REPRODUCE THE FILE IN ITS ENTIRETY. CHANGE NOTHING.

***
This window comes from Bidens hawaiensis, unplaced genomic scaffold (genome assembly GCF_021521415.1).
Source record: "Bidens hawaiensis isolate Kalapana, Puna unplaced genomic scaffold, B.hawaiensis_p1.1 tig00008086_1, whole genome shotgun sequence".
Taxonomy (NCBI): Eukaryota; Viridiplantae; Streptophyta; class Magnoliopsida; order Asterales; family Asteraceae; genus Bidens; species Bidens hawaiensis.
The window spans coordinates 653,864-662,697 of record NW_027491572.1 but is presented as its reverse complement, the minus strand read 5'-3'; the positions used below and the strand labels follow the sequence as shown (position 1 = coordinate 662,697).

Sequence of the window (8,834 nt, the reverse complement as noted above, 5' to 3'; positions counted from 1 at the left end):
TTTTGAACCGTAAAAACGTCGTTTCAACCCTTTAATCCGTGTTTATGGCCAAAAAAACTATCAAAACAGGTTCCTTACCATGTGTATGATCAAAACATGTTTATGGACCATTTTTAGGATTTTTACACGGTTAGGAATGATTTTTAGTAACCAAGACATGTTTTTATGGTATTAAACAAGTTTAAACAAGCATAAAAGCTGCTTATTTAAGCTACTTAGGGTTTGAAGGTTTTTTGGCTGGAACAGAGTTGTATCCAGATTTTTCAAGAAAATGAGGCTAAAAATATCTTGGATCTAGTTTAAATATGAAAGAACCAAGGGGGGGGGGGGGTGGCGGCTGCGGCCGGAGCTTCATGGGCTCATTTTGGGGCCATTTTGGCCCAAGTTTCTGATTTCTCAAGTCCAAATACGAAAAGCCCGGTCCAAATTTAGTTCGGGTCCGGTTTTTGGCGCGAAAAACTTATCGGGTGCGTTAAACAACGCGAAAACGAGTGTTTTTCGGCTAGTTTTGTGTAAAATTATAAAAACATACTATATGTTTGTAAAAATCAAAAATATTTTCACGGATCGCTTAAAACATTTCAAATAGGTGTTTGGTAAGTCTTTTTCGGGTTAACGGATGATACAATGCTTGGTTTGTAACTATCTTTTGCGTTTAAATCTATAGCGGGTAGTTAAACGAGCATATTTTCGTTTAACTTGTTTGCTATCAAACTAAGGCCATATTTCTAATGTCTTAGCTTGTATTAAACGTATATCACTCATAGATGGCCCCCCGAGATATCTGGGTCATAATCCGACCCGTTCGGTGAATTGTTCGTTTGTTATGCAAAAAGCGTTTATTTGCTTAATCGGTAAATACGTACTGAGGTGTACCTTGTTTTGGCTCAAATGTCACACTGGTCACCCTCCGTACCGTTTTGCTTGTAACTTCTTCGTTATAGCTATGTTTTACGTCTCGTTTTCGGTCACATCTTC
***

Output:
This window comes from Bidens hawaiensis, unplaced genomic scaffold (genome assembly GCF_021521415.1).
Source record: "Bidens hawaiensis isolate Kalapana, Puna unplaced genomic scaffold, B.hawaiensis_p1.1 tig00008086_1, whole genome shotgun sequence".
Taxonomy (NCBI): Eukaryota; Viridiplantae; Streptophyta; class Magnoliopsida; order Asterales; family Asteraceae; genus Bidens; species Bidens hawaiensis.
The window spans coordinates 653,864-662,697 of record NW_027491572.1 but is presented as its reverse complement, the minus strand read 5'-3'; the positions used below and the strand labels follow the sequence as shown (position 1 = coordinate 662,697).

Sequence of the window (8,834 nt, the reverse complement as noted above, 5' to 3'; positions counted from 1 at the left end):
TTTTGAACCGTAAAAACGTCGTTTCAACCCTTTAATCCGTGTTTATGGCCAAAAAAACTATCAAAACAGGTTCCTTACCATGTGTATGATCAAAACATGTTTATGGACCATTTTTAGGATTTTTACACGGTTAGGAATGATTTTTAGTAACCAAGACATGTTTTTATGGTATTAAACAAGTTTAAACAAGCATAAAAGCTGCTTATTTAAGCTACTTAGGGTTTGAAGGTTTTTTGGCTGGAACAGAGTTGTATCCAGATTTTTCAAGAAAATGAGGCTAAAAATATCTTGGATCTAGTTTAAATATGAAAGAACCAAGGGGGGGGGGGGGTGGCGGCTGCGGCCGGAGCTTCATGGGCTCATTTTGGGGCCATTTTGGCCCAAGTTTCTGATTTCTCAAGTCCAAATACGAAAAGCCCGGTCCAAATTTAGTTCGGGTCCGGTTTTTGGCGCGAAAAACTTATCGGGTGCGTTAAACAACGCGAAAACGAGTGTTTTTCGGCTAGTTTTGTGTAAAATTATAAAAACATACTATATGTTTGTAAAAATCAAAAATATTTTCACGGATCGCTTAAAACATTTCAAATAGGTGTTTGGTAAGTCTTTTTCGGGTTAACGGATGATACAATGCTTGGTTTGTAACTATCTTTTGCGTTTAAATCTATAGCGGGTAGTTAAACGAGCATATTTTCGTTTAACTTGTTTGCTATCAAACTAAGGCCATATTTCTAATGTCTTAGCTTGTATTAAACGTATATCACTCATAGATGGCCCCCCGAGATATCTGGGTCATAATCCGACCCGTTCGGTGAATTGTTCGTTTGTTATGCAAAAAGCGTTTATTTGCTTAATCGGTAAATACGTACTGAGGTGTACCTTGTTTTGGCTCAAATGTCACACTGGTCACCCTCCGTACCGTTTTGCTTGTAACTTCTTCGTTATAGCTATGTTTTACGTCTCGTTTTCGGTCACATCTTC